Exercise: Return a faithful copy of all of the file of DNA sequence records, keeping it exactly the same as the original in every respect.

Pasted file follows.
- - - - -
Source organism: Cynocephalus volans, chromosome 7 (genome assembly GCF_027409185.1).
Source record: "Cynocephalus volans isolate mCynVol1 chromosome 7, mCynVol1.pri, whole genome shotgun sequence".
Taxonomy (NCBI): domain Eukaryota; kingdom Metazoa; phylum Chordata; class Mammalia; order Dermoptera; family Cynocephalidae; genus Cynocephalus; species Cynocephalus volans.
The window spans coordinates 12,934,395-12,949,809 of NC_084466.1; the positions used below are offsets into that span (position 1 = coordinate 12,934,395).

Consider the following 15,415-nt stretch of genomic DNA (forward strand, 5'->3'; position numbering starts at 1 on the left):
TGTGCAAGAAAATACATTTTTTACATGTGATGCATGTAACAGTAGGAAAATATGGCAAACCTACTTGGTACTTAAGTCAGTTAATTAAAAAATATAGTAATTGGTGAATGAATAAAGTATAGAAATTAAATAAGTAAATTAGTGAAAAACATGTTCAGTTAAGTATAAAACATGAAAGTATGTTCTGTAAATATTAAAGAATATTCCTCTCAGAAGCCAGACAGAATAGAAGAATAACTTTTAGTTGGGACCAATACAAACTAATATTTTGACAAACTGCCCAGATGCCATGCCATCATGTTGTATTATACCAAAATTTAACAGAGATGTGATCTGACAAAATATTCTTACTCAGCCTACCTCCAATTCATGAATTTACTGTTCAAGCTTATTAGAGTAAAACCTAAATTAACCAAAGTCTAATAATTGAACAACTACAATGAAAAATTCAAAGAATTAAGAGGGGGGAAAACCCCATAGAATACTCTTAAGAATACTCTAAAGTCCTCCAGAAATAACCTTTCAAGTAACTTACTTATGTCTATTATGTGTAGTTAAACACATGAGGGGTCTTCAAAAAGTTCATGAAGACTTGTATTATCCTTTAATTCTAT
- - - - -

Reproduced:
Source organism: Cynocephalus volans, chromosome 7 (genome assembly GCF_027409185.1).
Source record: "Cynocephalus volans isolate mCynVol1 chromosome 7, mCynVol1.pri, whole genome shotgun sequence".
Taxonomy (NCBI): domain Eukaryota; kingdom Metazoa; phylum Chordata; class Mammalia; order Dermoptera; family Cynocephalidae; genus Cynocephalus; species Cynocephalus volans.
The window spans coordinates 12,934,395-12,949,809 of NC_084466.1; the positions used below are offsets into that span (position 1 = coordinate 12,934,395).

Consider the following 15,415-nt stretch of genomic DNA (forward strand, 5'->3'; position numbering starts at 1 on the left):
TGTGCAAGAAAATACATTTTTTACATGTGATGCATGTAACAGTAGGAAAATATGGCAAACCTACTTGGTACTTAAGTCAGTTAATTAAAAAATATAGTAATTGGTGAATGAATAAAGTATAGAAATTAAATAAGTAAATTAGTGAAAAACATGTTCAGTTAAGTATAAAACATGAAAGTATGTTCTGTAAATATTAAAGAATATTCCTCTCAGAAGCCAGACAGAATAGAAGAATAACTTTTAGTTGGGACCAATACAAACTAATATTTTGACAAACTGCCCAGATGCCATGCCATCATGTTGTATTATACCAAAATTTAACAGAGATGTGATCTGACAAAATATTCTTACTCAGCCTACCTCCAATTCATGAATTTACTGTTCAAGCTTATTAGAGTAAAACCTAAATTAACCAAAGTCTAATAATTGAACAACTACAATGAAAAATTCAAAGAATTAAGAGGGGGGAAAACCCCATAGAATACTCTTAAGAATACTCTAAAGTCCTCCAGAAATAACCTTTCAAGTAACTTACTTATGTCTATTATGTGTAGTTAAACACATGAGGGGTCTTCAAAAAGTTCATGAAGACTTGTATTATCCTTTAATTCTAT